The Visual Projection Pathway

The first-order neurons in the visual pathway are the bipolar cells of the retina. They synapse with the second-order neurons, the retinal ganglion cells, whose axons are the fibers of the optic nerve. The optic nerves leave each orbit through the optic foramen and then converge on each other to form an X, the optic chiasm57 (ky-AZ-um), immediately inferior to the hypothalamus and anterior to the pituitary. Beyond this, the fibers continue as a pair of optic tracts (see p. 548). Within the chiasm, half the fibers of each optic nerve cross over to the opposite side of the brain (fig. 16.41). This is called hemidecussation,58 since

57 chiasm = cross, X

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Hemidecussation

Figure 16.40 The Retinal Basis of Stereoscopic Vision (depth perception). When the eyes are fixated on the fixation point (F), more distant objects (D) are focused on the retinas medial to the fovea and the brain interprets them as being farther away than the fixation point. Nearby objects (N) are focused lateral to the fovea and interpreted as being closer.

Figure 16.40 The Retinal Basis of Stereoscopic Vision (depth perception). When the eyes are fixated on the fixation point (F), more distant objects (D) are focused on the retinas medial to the fovea and the brain interprets them as being farther away than the fixation point. Nearby objects (N) are focused lateral to the fovea and interpreted as being closer.

only half of the fibers decussate. As a result, objects in the left visual field, whose images fall on the right half of each retina (the medial half of the left eye and lateral half of the right eye), are perceived by the right cerebral hemisphere. Objects in the right visual field are perceived by the left hemisphere. Since the right brain controls motor responses on the left side of the body and vice versa, each side of the brain needs to see what is on the side of the body where it exerts motor control. In animals with panoramic vision, nearly 100% of the optic nerve fibers of the right eye decussate to the left brain and vice versa.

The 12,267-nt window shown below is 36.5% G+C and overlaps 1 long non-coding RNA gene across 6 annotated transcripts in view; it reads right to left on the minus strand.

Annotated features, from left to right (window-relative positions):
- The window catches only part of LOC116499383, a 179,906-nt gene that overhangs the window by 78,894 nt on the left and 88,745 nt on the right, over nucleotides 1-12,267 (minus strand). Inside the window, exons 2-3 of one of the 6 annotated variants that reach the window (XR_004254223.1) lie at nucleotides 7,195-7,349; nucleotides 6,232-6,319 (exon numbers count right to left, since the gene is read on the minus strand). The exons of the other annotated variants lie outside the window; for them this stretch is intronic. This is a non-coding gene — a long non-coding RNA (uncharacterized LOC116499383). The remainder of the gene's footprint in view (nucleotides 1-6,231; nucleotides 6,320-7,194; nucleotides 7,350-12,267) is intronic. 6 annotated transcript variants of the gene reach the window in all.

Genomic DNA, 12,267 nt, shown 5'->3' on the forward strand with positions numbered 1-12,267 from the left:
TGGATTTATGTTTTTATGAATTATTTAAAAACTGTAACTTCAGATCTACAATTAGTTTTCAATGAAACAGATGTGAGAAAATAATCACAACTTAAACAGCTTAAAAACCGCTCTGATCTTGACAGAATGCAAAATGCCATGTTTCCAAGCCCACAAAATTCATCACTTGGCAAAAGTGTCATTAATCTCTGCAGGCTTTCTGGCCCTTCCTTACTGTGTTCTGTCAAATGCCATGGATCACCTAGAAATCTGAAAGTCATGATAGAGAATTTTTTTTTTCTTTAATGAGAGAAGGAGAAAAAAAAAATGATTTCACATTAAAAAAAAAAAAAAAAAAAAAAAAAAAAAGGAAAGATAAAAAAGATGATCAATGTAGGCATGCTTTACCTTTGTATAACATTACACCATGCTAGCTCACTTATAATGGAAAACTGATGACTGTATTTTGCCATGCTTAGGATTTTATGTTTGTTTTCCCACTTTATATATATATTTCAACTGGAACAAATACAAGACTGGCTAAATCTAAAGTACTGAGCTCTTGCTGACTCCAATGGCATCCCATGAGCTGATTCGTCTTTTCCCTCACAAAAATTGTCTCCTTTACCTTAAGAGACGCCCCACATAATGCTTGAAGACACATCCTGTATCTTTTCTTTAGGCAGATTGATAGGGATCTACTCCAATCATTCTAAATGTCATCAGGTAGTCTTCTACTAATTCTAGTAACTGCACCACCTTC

The optic tracts pass laterally around the hypothalamus, and most of their axons end in the lateral geniculate59 (jeh-NIC-you-late) nucleus of the thalamus. Third-order neurons arise here and form the optic radiation of fibers in the white matter of the cerebrum. These project to the primary visual cortex of the occipital lobe, where the con-

59 geniculate = bent like a knee

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scious visual sensation occurs. A lesion in the occipital lobe can cause blindness even if the eyes are fully functional.

A few optic nerve fibers take a different route in which they project to the midbrain and terminate in the superior colliculi and pretectal nuclei. The superior colli-culi control the visual reflexes of the extrinsic eye muscles, and the pretectal nuclei are involved in the photo-pupillary and accommodation reflexes.

Space does not allow us to consider much about the very complex processes of visual information processing in the brain. Some processing, such as contrast, brightness, motion, and stereopsis, begins in the retina. The primary visual cortex in the occipital lobe is connected by association tracts to nearby visual association areas in the posterior part of the parietal lobe and inferior part of the temporal lobe. These association areas process retinal data in ways beyond our present consideration to extract information about the location, motion, color, shape, boundaries, and other qualities of the objects we look at. They also store visual memories and enable the brain to identify what we are seeing—for example, to recognize printed words or name the objects we see. What is yet to be learned about visual processing promises to have important implications for biology, medicine, psychology, and even philosophy.

Before You Go On

Answer the following questions to test your understanding of the preceding section:

20. Why can't we see wavelengths below 350 nm or above 750 nm?

21. Why are light rays bent (refracted) more by the cornea than by the lens?

22. List as many structural and functional differences between rods and cones as you can.

23. Explain how the absorption of a photon of light leads to depolarization of a bipolar retinal cell.

24. Discuss the duplicity theory of vision, summarizing the advantage of having separate types of retinal photoreceptor cells for photopic and scotopic vision.

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Responses

  • Haben
    Why can't we see wavelengths below 350nm or above 750nm?
    8 years ago
  • maria
    What is visual projection pathways?
    2 months ago

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